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Digital Nomad in China
Recently, I had the opportunity to travel in China. It was a month long trip and was a mixture of pleasure (sightseeing) and personal (my partner’s family is from there). Given that I recently joined my company and due to the length of the trip, I did not have the luxury of taking too much time off. I love a challenge, so I decided to work west coast US hours from Asia. Yes, you read that right. For a month straight, I worked from 12am - 8am every weekday. In this article, I want to share a little of what I saw there, and also offer some tips if you want to do the same.
I am fortunate to work for a company (Redesign Health) that values flexibility and allows full-time WFH. Given this opportunity, I am fortunate enough to be able to do these things. So the first bit of advice I have is to verify your company is ok with you doing this! Even if your company allows WFH, it may have policies that prevent you from traveling in this capacity. I used to work for Amazon and this would have been a hard “no” for them.
First Stop: Tokyo
Truthfully, I did not actually work from Tokyo. I was only there for a few days because we were en route to China (Beijing specifically). I imagine working from Tokyo would have been easy. The internet was fast, and it had a great metro system. Something that surprised me about Tokyo was how inexpensive it was, and Tokyo is actually one of the most livable cities now. Despite how populated it is, it did not feel stuffy and the city is very clean. People are also polite, nice and civil. The hardest challenge of working from here would be the time difference, but that exists for all of Asia.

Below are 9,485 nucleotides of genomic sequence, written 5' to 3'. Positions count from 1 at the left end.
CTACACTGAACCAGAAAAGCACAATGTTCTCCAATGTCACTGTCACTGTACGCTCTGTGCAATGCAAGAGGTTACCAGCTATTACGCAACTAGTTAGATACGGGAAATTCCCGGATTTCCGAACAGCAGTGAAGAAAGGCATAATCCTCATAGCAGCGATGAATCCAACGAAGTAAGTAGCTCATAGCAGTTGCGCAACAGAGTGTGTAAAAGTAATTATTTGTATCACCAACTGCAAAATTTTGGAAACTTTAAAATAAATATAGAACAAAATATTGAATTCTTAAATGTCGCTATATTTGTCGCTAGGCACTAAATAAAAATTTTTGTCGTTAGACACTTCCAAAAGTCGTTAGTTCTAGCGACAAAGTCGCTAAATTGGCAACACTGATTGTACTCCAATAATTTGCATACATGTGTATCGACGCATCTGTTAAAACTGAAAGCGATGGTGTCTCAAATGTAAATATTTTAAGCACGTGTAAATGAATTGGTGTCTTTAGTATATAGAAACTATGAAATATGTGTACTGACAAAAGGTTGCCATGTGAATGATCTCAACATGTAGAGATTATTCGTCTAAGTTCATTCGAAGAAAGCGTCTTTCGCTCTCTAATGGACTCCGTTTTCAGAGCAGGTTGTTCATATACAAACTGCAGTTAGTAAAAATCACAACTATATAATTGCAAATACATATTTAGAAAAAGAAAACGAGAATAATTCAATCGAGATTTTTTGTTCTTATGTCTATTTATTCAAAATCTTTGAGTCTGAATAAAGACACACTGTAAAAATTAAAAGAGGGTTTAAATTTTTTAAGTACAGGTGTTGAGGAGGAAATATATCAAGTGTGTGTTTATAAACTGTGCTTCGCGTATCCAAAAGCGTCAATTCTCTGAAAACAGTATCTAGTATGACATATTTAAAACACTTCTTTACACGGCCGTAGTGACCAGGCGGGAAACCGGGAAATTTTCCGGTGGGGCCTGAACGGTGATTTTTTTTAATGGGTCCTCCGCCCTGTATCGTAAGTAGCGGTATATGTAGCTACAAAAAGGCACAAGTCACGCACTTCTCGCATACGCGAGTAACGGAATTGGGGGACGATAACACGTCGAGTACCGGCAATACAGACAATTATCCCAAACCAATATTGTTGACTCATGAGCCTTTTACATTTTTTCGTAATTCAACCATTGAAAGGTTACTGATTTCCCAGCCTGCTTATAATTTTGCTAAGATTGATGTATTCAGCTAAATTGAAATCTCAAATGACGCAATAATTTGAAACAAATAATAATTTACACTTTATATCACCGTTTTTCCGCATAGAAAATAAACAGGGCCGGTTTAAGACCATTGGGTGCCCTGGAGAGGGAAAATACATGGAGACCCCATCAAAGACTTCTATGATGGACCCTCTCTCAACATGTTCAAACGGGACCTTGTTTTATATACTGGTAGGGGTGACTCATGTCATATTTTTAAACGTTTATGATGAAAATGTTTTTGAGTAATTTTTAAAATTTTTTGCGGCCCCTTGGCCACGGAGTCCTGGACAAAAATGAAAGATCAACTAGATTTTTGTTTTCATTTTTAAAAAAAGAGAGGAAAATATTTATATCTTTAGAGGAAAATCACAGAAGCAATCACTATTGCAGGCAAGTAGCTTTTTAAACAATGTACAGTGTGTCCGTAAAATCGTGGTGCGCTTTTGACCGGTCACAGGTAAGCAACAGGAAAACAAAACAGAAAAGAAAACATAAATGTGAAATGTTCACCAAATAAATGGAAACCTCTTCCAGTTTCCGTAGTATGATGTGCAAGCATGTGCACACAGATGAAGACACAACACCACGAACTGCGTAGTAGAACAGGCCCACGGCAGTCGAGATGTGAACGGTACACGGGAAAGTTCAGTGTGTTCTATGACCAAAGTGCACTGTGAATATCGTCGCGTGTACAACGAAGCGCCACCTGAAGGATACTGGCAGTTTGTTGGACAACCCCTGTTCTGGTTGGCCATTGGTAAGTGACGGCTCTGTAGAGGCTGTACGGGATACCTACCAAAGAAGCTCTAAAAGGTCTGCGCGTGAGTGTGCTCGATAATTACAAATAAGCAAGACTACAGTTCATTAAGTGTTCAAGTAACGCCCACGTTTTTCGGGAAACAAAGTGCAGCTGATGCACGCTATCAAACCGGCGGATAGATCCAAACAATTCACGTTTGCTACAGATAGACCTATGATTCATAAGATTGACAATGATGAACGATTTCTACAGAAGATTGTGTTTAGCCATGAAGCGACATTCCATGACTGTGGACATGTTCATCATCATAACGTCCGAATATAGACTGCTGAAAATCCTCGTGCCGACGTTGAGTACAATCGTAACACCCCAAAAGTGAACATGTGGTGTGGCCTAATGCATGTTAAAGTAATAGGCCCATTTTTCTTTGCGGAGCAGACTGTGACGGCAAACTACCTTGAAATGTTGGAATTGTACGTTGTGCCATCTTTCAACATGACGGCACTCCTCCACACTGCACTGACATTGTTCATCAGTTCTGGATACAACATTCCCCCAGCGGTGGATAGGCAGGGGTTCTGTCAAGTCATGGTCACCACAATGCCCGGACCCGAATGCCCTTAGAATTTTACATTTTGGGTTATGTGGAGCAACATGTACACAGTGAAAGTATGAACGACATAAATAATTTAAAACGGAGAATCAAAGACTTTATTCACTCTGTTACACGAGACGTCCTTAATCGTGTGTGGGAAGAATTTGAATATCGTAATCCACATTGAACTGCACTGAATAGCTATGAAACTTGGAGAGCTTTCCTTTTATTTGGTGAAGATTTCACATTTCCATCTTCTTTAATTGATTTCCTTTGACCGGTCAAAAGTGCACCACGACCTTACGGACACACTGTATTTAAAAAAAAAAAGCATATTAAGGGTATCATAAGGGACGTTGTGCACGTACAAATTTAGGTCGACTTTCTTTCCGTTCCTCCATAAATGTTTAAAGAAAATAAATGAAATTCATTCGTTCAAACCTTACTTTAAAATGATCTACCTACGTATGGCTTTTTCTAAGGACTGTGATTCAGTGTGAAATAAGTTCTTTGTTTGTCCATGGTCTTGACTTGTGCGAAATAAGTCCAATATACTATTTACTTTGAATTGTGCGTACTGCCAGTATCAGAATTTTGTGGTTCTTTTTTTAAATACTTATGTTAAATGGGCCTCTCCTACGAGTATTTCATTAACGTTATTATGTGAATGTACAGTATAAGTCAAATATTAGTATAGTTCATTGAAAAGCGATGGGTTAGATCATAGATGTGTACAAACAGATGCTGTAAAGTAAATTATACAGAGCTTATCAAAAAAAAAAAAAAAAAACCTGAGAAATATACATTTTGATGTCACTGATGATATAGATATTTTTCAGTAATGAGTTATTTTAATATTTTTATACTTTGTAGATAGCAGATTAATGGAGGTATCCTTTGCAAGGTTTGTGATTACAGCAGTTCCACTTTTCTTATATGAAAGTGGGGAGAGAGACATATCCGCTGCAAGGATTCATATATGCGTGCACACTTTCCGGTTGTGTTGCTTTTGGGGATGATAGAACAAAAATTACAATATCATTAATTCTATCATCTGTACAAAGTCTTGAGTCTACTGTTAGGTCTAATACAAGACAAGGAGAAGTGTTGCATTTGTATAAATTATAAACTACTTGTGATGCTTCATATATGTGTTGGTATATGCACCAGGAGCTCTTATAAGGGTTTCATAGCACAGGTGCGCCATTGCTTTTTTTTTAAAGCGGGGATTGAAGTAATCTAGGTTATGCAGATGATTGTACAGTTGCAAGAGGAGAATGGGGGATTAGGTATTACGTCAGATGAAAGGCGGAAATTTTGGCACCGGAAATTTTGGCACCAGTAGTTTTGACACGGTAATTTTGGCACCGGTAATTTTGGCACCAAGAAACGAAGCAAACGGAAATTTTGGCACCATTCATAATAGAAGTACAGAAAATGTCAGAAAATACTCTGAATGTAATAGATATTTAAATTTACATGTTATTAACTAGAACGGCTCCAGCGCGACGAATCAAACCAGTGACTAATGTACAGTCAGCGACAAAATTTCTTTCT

Second Stop: Beijing
Beijing was where I spent my first working week. Due to all the excitement of having never been in Asia before, this week was not too bad because I was able to power through the crazy schedule through sheer adrenaline and excitement. Upon arriving though, one thing you will notice quickly is that the internet does not work the same way that it does in other countries. The Great Firewall is very much real, and excludes most western companies. That means if you do not prepare yourself, you will have a bad experience. Before you go to China, if you need to work I suggest the following:
Ensure your cell phone service provider will work. I have Google Fi and with the Unlimited Plus subscription, I had cell phone service throughout my entire trip and was able to access service outside of the firewall. This way, I was able to use my hotspot for much of my trip. I can comfortably say that Google Fi saved me many times throughout my trip.
If you want to use wifi anywhere in China, you will be under the firewall. The VPN service I use in the US (ProtonVPN) did not work in China. One service I found that worked was this one - just be aware you will need a translator to use it. I had to pay a small amount but it was worth it. Even with this though, some websites still did not work well and I had to go back to my hotspot.